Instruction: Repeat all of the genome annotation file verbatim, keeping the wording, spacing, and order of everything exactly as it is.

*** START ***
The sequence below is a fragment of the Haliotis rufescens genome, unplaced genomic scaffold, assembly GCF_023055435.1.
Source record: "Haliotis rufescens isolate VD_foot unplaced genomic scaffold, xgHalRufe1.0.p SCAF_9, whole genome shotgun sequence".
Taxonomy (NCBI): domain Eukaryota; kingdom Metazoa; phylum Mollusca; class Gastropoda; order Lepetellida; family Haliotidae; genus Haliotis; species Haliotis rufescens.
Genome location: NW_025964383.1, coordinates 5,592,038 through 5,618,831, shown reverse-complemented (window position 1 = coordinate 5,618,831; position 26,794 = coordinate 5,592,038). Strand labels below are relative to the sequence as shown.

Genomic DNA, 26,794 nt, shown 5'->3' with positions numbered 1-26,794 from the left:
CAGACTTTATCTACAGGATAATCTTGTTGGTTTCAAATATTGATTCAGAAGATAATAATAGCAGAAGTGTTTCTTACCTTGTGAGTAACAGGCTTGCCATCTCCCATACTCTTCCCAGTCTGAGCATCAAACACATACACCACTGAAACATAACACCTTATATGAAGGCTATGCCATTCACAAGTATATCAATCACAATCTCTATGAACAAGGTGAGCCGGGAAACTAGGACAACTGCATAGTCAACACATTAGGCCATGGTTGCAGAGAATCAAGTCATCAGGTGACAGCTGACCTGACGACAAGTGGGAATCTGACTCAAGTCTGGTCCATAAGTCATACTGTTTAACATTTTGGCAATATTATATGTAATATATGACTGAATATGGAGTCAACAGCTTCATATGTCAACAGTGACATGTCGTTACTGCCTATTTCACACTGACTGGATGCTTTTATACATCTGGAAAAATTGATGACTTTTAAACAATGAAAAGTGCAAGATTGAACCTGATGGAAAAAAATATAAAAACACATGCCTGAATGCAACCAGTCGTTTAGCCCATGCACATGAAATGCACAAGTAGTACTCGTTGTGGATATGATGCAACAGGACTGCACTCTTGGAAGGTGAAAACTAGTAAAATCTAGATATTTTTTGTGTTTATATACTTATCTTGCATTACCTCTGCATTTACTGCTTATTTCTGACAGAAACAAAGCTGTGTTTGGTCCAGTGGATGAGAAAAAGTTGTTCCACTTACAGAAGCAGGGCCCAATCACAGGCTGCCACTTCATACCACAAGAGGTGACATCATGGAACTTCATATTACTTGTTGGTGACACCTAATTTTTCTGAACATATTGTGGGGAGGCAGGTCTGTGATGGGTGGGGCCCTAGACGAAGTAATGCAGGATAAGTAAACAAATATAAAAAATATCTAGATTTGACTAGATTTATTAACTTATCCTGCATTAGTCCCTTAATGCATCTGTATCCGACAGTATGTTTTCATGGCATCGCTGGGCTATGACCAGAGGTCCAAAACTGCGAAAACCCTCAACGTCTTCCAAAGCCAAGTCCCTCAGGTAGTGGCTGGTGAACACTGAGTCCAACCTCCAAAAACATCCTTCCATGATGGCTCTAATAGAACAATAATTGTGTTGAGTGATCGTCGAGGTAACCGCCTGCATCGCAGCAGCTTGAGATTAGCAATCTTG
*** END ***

The sequence below is a fragment of the Haliotis rufescens genome, unplaced genomic scaffold, assembly GCF_023055435.1.
Source record: "Haliotis rufescens isolate VD_foot unplaced genomic scaffold, xgHalRufe1.0.p SCAF_9, whole genome shotgun sequence".
Taxonomy (NCBI): domain Eukaryota; kingdom Metazoa; phylum Mollusca; class Gastropoda; order Lepetellida; family Haliotidae; genus Haliotis; species Haliotis rufescens.
Genome location: NW_025964383.1, coordinates 5,592,038 through 5,618,831, shown reverse-complemented (window position 1 = coordinate 5,618,831; position 26,794 = coordinate 5,592,038). Strand labels below are relative to the sequence as shown.

Genomic DNA, 26,794 nt, shown 5'->3' with positions numbered 1-26,794 from the left:
CAGACTTTATCTACAGGATAATCTTGTTGGTTTCAAATATTGATTCAGAAGATAATAATAGCAGAAGTGTTTCTTACCTTGTGAGTAACAGGCTTGCCATCTCCCATACTCTTCCCAGTCTGAGCATCAAACACATACACCACTGAAACATAACACCTTATATGAAGGCTATGCCATTCACAAGTATATCAATCACAATCTCTATGAACAAGGTGAGCCGGGAAACTAGGACAACTGCATAGTCAACACATTAGGCCATGGTTGCAGAGAATCAAGTCATCAGGTGACAGCTGACCTGACGACAAGTGGGAATCTGACTCAAGTCTGGTCCATAAGTCATACTGTTTAACATTTTGGCAATATTATATGTAATATATGACTGAATATGGAGTCAACAGCTTCATATGTCAACAGTGACATGTCGTTACTGCCTATTTCACACTGACTGGATGCTTTTATACATCTGGAAAAATTGATGACTTTTAAACAATGAAAAGTGCAAGATTGAACCTGATGGAAAAAAATATAAAAACACATGCCTGAATGCAACCAGTCGTTTAGCCCATGCACATGAAATGCACAAGTAGTACTCGTTGTGGATATGATGCAACAGGACTGCACTCTTGGAAGGTGAAAACTAGTAAAATCTAGATATTTTTTGTGTTTATATACTTATCTTGCATTACCTCTGCATTTACTGCTTATTTCTGACAGAAACAAAGCTGTGTTTGGTCCAGTGGATGAGAAAAAGTTGTTCCACTTACAGAAGCAGGGCCCAATCACAGGCTGCCACTTCATACCACAAGAGGTGACATCATGGAACTTCATATTACTTGTTGGTGACACCTAATTTTTCTGAACATATTGTGGGGAGGCAGGTCTGTGATGGGTGGGGCCCTAGACGAAGTAATGCAGGATAAGTAAACAAATATAAAAAATATCTAGATTTGACTAGATTTATTAACTTATCCTGCATTAGTCCCTTAATGCATCTGTATCCGACAGTATGTTTTCATGGCATCGCTGGGCTATGACCAGAGGTCCAAAACTGCGAAAACCCTCAACGTCTTCCAAAGCCAAGTCCCTCAGGTAGTGGCTGGTGAACACTGAGTCCAACCTCCAAAAACATCCTTCCATGATGGCTCTAATAGAACAATAATTGTGTTGAGTGATCGTCGAGGTAACCGCCTGCATCGCAGCAGCTTGAGATTAGCAATCTTG